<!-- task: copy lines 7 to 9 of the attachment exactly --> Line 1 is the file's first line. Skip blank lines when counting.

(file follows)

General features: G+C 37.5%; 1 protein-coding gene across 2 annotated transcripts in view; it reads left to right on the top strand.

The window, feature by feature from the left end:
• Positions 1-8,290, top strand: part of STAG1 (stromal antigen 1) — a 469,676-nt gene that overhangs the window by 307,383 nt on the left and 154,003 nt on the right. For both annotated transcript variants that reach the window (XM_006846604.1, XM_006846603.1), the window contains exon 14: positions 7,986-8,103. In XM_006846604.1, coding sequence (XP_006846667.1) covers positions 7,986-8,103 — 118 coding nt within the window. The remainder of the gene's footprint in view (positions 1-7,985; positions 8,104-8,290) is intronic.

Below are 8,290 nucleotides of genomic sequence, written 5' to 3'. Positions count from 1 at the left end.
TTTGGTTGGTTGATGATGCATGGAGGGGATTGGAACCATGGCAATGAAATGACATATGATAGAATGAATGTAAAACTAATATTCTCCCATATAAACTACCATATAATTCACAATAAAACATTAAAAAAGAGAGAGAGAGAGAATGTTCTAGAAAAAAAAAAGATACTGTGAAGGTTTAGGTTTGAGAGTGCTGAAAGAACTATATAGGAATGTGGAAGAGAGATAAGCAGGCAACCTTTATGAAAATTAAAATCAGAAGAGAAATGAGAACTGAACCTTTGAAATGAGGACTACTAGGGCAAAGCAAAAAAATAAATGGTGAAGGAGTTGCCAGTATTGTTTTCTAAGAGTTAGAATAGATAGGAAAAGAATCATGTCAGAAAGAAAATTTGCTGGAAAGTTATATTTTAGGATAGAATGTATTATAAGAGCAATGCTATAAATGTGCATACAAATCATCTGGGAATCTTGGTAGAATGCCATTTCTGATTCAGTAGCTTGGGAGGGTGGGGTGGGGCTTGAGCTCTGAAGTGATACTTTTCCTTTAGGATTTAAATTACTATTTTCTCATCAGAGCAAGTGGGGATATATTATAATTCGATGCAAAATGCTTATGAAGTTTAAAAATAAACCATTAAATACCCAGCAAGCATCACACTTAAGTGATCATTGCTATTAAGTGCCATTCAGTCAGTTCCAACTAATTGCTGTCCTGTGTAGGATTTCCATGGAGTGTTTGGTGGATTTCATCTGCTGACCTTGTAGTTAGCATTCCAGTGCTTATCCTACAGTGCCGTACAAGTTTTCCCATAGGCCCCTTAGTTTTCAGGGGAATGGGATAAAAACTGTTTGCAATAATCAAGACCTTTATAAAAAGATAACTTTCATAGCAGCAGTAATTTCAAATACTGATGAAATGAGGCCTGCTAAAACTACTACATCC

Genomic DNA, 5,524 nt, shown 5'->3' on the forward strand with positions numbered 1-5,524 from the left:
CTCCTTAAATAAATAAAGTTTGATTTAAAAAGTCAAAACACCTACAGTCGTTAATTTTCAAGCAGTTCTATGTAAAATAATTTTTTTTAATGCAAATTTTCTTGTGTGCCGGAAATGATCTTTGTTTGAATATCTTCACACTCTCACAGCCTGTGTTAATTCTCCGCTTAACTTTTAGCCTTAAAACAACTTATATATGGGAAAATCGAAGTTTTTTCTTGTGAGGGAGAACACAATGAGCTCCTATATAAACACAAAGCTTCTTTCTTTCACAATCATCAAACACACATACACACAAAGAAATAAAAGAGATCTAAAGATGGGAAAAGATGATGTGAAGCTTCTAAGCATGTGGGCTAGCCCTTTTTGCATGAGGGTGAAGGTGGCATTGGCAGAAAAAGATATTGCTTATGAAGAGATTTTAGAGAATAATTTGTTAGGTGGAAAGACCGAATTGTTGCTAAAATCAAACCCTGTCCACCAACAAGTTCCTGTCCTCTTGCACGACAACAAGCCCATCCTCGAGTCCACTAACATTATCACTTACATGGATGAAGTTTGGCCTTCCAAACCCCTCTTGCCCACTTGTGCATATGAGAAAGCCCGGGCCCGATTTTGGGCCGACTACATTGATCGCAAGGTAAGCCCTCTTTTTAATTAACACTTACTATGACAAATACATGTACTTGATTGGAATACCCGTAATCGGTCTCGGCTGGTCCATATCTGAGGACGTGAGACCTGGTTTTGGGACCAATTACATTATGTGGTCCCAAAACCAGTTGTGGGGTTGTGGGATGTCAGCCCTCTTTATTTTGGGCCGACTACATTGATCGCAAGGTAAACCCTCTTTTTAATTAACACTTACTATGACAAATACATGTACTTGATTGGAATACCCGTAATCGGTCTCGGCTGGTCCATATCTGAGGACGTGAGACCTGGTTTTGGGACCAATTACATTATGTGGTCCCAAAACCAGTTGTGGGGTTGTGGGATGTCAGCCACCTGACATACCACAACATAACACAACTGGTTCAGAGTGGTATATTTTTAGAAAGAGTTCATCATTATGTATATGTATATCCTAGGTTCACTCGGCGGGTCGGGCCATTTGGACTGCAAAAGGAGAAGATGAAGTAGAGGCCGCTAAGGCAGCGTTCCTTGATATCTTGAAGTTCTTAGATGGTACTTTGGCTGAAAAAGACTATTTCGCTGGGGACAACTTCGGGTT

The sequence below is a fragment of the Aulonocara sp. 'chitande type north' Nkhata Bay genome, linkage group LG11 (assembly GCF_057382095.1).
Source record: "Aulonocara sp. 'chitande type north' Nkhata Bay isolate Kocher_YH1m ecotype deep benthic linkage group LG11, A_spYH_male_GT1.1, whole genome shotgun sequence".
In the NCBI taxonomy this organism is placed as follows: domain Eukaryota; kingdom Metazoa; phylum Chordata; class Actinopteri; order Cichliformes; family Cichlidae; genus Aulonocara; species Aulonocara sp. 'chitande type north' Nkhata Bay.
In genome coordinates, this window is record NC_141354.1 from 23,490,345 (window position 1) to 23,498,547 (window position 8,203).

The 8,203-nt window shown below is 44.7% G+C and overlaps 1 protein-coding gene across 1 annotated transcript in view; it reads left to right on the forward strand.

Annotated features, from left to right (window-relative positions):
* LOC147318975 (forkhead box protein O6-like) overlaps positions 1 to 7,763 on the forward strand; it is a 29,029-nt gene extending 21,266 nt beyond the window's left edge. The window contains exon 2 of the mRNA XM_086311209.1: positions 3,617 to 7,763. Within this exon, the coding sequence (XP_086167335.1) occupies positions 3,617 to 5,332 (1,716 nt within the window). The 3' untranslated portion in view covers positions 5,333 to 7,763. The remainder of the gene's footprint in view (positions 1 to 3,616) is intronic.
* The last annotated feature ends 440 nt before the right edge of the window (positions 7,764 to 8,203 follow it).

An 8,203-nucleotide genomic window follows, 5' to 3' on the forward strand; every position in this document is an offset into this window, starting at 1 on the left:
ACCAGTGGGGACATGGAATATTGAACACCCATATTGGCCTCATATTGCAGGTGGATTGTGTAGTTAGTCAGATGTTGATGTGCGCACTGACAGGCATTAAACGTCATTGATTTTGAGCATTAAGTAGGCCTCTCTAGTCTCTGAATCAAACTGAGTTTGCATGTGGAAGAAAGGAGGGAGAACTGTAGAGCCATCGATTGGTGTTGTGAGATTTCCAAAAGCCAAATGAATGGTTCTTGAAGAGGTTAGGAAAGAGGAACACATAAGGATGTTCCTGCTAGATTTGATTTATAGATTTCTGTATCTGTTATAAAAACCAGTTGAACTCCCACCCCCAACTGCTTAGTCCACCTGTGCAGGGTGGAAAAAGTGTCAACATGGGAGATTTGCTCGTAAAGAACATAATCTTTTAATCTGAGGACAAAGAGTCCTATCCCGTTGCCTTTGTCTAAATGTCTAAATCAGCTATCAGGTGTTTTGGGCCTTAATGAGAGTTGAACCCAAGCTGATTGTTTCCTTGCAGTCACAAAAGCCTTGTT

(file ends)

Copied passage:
CTCCTTAAATAAATAAAGTTTGATTTAAAAAGTCAAAACACCTACAGTCGTTAATTTTCAAGCAGTTCTATGTAAAATAATTTTTTTTAATGCAAATTTTCTTGTGTGCCGGAAATGATCTTTGTTTGAATATCTTCACACTCTCACAGCCTGTGTTAATTCTCCGCTTAACTTTTAGCCTTAAAACAACTTATATATGGGAAAATCGAAGTTTTTTCTTGTGAGGGAGAACACAATGAGCTCCTATATAAACACAAAGCTTCTTTCTTTCACAATCATCAAACACACATACACACAAAGAAATAAAAGAGATCTAAAGATGGGAAAAGATGATGTGAAGCTTCTAAGCATGTGGGCTAGCCCTTTTTGCATGAGGGTGAAGGTGGCATTGGCAGAAAAAGATATTGCTTATGAAGAGATTTTAGAGAATAATTTGTTAGGTGGAAAGACCGAATTGTTGCTAAAATCAAACCCTGTCCACCAACAAGTTCCTGTCCTCTTGCACGACAACAAGCCCATCCTCGAGTCCACTAACATTATCACTTACATGGATGAAGTTTGGCCTTCCAAACCCCTCTTGCCCACTTGTGCATATGAGAAAGCCCGGGCCCGATTTTGGGCCGACTACATTGATCGCAAGGTAAGCCCTCTTTTTAATTAACACTTACTATGACAAATACATGTACTTGATTGGAATACCCGTAATCGGTCTCGGCTGGTCCATATCTGAGGACGTGAGACCTGGTTTTGGGACCAATTACATTATGTGGTCCCAAAACCAGTTGTGGGGTTGTGGGATGTCAGCCCTCTTTATTTTGGGCCGACTACATTGATCGCAAGGTAAACCCTCTTTTTAATTAACACTTACTATGACAAATACATGTACTTGATTGGAATACCCGTAATCGGTCTCGGCTGGTCCATATCTGAGGACGTGAGACCTGGTTTTGGGACCAATTACATTATGTGGTCCCAAAACCAGTTGTGGGGTTGTGGGATGTCAGCCACCTGACATACCACAACATAACACAACTGGTTCAGAGTGGTATATTTTTAGAAAGAGTTCATCATTATGTATATGTATATCCTAGGTTCACTCGGCGGGTCGGGCCATTTGGACTGCAAAAGGAGAAGATGAAGTAGAGGCCGCTAAGGCAGCGTTCCTTGATATCTTGAAGTTCTTAGATGGTACTTTGGCTGAAAAAGACTATTTCGCTGGGGACAACTTCGGGTT

The sequence below is a fragment of the Aulonocara sp. 'chitande type north' Nkhata Bay genome, linkage group LG11 (assembly GCF_057382095.1).
Source record: "Aulonocara sp. 'chitande type north' Nkhata Bay isolate Kocher_YH1m ecotype deep benthic linkage group LG11, A_spYH_male_GT1.1, whole genome shotgun sequence".